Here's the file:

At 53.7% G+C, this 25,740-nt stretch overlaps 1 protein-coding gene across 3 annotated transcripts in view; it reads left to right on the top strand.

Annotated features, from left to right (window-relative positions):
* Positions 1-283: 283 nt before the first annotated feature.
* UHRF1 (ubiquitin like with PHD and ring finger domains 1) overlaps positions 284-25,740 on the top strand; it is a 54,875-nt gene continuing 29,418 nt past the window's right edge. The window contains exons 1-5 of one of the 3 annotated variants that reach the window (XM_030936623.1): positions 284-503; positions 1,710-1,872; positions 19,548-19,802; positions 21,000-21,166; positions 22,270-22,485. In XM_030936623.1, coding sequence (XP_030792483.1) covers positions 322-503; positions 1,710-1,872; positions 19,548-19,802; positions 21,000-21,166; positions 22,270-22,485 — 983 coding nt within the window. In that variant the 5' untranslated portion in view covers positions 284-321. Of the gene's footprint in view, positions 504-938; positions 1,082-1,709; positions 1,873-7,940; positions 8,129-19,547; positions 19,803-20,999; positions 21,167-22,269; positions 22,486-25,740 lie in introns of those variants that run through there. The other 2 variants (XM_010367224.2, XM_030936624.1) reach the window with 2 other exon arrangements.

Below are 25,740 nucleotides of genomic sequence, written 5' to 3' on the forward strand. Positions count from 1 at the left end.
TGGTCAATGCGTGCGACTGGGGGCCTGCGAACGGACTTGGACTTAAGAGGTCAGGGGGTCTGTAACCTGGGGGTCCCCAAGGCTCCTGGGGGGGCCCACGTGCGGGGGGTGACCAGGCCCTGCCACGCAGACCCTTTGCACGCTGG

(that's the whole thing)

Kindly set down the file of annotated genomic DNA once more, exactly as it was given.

At 53.7% G+C, this 25,740-nt stretch overlaps 1 protein-coding gene across 3 annotated transcripts in view; it reads left to right on the top strand.

Annotated features, from left to right (window-relative positions):
* Positions 1-283: 283 nt before the first annotated feature.
* UHRF1 (ubiquitin like with PHD and ring finger domains 1) overlaps positions 284-25,740 on the top strand; it is a 54,875-nt gene continuing 29,418 nt past the window's right edge. The window contains exons 1-5 of one of the 3 annotated variants that reach the window (XM_030936623.1): positions 284-503; positions 1,710-1,872; positions 19,548-19,802; positions 21,000-21,166; positions 22,270-22,485. In XM_030936623.1, coding sequence (XP_030792483.1) covers positions 322-503; positions 1,710-1,872; positions 19,548-19,802; positions 21,000-21,166; positions 22,270-22,485 — 983 coding nt within the window. In that variant the 5' untranslated portion in view covers positions 284-321. Of the gene's footprint in view, positions 504-938; positions 1,082-1,709; positions 1,873-7,940; positions 8,129-19,547; positions 19,803-20,999; positions 21,167-22,269; positions 22,486-25,740 lie in introns of those variants that run through there. The other 2 variants (XM_010367224.2, XM_030936624.1) reach the window with 2 other exon arrangements.

Below are 25,740 nucleotides of genomic sequence, written 5' to 3' on the forward strand. Positions count from 1 at the left end.
TGGTCAATGCGTGCGACTGGGGGCCTGCGAACGGACTTGGACTTAAGAGGTCAGGGGGTCTGTAACCTGGGGGTCCCCAAGGCTCCTGGGGGGGCCCACGTGCGGGGGGTGACCAGGCCCTGCCACGCAGACCCTTTGCACGCTGG